Ninety, Thirty and Five in the Philippines

The room was full of people. Well all the chairs of the U-shaped conference table were occupied. And we were talking about social media. I asked one question: How many of them were using emails? No one raised their hands. COuld this be possible? In the age of Information and Social Media were there still people not connected?

In Marc Prensky’s 2001 essay Digital Natives, Digital Immigrants he talked about Digital Natives and Digital Immigrants from the prespecive of Education and Information Technology. Digital Natives who were born into the age computers, video games and the Internet. While Digital Immigrants were not and as such fell into three general groups Avoiders, Relcutant Adaptors and eager adaptors. Although, one could say the three groupings can also be applied to Digital Natives as well.

While the term Digital Native and Digital Immigrant may be an easy way to group or even pigeon hole groups in relation to the Internet, it should be noted that it does not always apply. There are factors that will shape whether one is a digital native or immigrant. If one follows the condition of born into the age of COmputer, Vide Games and Internet as something that determines one is a digital native or immigrant you might find yourself confronted with paradoxes and this is because just being born or not during this time makes one a digital native. There are other facors to consider like access to technology and somewhat related to it is means to buy technology:

Does the individual have access to the Internet?
Does the indivodual have the money to buy a computer, a Internet Gadget or an Internet Device?

What about the Philippines?


Often times when you hear discussion about Information, Internet and Social Media in The Philippines , you get to hear the term Ninety or 90% of Internet users are engaged in Social Media. Oh this is quite true. In fact these 90% is heavily diversified in their use of social media and even e-commerce: They are active in Twitter, FaceBook, Blogs, Youtube and use the Internet to buy things and look for deals.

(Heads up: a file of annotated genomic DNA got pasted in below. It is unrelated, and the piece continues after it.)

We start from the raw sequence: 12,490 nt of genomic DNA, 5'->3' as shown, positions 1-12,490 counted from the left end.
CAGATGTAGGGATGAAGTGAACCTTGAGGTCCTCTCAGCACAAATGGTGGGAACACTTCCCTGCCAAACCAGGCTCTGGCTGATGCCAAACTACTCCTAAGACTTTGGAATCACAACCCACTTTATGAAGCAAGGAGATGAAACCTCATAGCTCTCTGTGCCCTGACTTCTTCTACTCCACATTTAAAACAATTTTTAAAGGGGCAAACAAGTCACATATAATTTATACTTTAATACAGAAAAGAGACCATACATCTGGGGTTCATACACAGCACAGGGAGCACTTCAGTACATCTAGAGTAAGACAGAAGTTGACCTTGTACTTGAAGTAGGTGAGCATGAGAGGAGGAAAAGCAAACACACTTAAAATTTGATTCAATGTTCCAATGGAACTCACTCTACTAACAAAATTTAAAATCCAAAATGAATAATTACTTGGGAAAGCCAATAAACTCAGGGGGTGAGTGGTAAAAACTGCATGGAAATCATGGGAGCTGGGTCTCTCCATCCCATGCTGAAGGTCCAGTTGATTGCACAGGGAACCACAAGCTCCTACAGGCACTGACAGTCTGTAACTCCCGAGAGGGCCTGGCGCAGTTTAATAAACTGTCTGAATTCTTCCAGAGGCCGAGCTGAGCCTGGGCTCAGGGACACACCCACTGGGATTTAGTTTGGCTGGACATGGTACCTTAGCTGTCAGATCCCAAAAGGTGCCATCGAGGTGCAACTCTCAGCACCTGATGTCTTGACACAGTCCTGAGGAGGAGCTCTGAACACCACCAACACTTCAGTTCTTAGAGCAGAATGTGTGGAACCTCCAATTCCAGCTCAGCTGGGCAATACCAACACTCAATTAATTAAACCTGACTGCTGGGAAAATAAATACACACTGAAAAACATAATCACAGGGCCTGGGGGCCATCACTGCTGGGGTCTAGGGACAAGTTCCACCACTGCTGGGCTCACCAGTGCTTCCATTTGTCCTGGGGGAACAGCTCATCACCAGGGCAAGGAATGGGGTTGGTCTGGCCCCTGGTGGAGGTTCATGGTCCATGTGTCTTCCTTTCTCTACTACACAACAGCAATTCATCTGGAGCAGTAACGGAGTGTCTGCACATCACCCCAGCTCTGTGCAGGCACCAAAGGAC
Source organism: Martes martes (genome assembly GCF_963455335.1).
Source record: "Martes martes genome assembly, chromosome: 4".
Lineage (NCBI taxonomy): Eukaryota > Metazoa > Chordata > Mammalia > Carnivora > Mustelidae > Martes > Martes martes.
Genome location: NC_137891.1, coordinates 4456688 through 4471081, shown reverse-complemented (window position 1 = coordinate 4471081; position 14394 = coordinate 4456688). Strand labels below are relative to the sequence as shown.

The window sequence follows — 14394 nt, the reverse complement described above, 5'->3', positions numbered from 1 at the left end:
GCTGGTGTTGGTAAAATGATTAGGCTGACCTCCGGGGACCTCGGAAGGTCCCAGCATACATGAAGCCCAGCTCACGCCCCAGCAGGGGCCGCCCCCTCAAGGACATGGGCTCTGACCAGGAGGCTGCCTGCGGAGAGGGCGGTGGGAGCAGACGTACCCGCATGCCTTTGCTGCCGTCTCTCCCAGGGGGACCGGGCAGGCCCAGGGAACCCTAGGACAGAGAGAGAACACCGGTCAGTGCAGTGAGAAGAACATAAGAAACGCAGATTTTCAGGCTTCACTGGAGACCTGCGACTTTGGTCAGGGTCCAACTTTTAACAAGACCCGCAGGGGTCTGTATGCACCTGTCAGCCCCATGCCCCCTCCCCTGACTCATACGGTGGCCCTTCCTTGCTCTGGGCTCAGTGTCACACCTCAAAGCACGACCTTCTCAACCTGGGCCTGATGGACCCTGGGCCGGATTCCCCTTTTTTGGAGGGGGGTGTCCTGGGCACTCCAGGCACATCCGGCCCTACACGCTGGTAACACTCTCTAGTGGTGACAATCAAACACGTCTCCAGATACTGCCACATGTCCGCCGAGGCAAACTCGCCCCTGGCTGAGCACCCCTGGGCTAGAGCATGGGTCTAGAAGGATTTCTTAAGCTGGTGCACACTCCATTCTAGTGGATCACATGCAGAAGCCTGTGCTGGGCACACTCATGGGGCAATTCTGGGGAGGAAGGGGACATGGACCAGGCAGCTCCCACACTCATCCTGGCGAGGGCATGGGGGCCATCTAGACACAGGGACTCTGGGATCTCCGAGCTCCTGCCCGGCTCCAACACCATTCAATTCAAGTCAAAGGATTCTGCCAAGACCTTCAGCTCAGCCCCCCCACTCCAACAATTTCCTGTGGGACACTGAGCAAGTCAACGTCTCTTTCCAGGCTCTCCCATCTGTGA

What does this mean the Internet population in the Philippines is highly diversified and heavily engaged. The friends list of someone on line is not a simple list but grouped, sub-grouped and divided even further. The lingo and jargon has also diversified, differing from group to group. The Internet group is also a population of beta users – meaning they are the pioneers in terms of trying out new technology whether it be a new social media channel or an e-commerce site. The Internet community is also engaged in crowd sourcing and social media campaigns – pointing out and even imposing social pressure and control in the battles if ideas or opinions, whether it be the latest government mistake or a perceived faux pah by the member of the Internet community. It, the Internet Community, is fast to react and to engage, which can be both good and bad at times.

This is Ninety Percent of Internet Users in The Philippines are heavily engaged.


What is often overlooked or even under mentioned in most Social Media presentations about the Philippines is that the 90 % of the Internet Users active in Social media comes from 30% or THIRTY PERCENT of the total population of the Philippines. This means only 30% of the total population is connected or online. This leaves around Seventy Percenr or 70% of the population not connected to the Internet.

This brings to another set of phrases with the word Digital. The Digital Rich and the Digital Poor: The Digital Haves and the Digital Have Nots. Those that have Internet and Internet Gadgets and those that do not: The Rich and the Poor.

It is a question of money.

Social Mobility and Internet mobility seem to be inter-twined. And the only way to break this at the moment is if one had the money. Through good fortune and work this Digital Divide is slowly being narrowed. People who find work sometimes also find access to the Intenet and Internet through the company they work for. And people whose family memebers work abroad often finds the means to bridge the gap. But sadly it is not enough to increase the Internet penetration rate in the country.


It was said that the Mobile Internet Penetration rate of the Philippines was at Five Percent or 5%. This sure looks much lower that the Thirty Percent or 30% Internet Penetration rate but it does have promise. Mainly because we are looking at Mobile Internet and it might be able to address the Digital Divide. Why?

The cost of Mobile Internet is going down.
The cost if Nobile Internet Gadgets are also going to go down.
Smart Phones are easier to handle the notebooks and tablets.

Hopefully, the above-mentioned factors woul bring about the narrowing of the Digital Divide.

What will the Philippine Internet Community look like, when the Digital Divide is filled up?

Most likely it will look like what Television is now. More Taglish and less English? Will it be one diverse conmmunity or something with a caste structure in place? A mirror of our society or not?

This entry was posted in Social Media, Technology and tagged . Bookmark the permalink.

Leave a Reply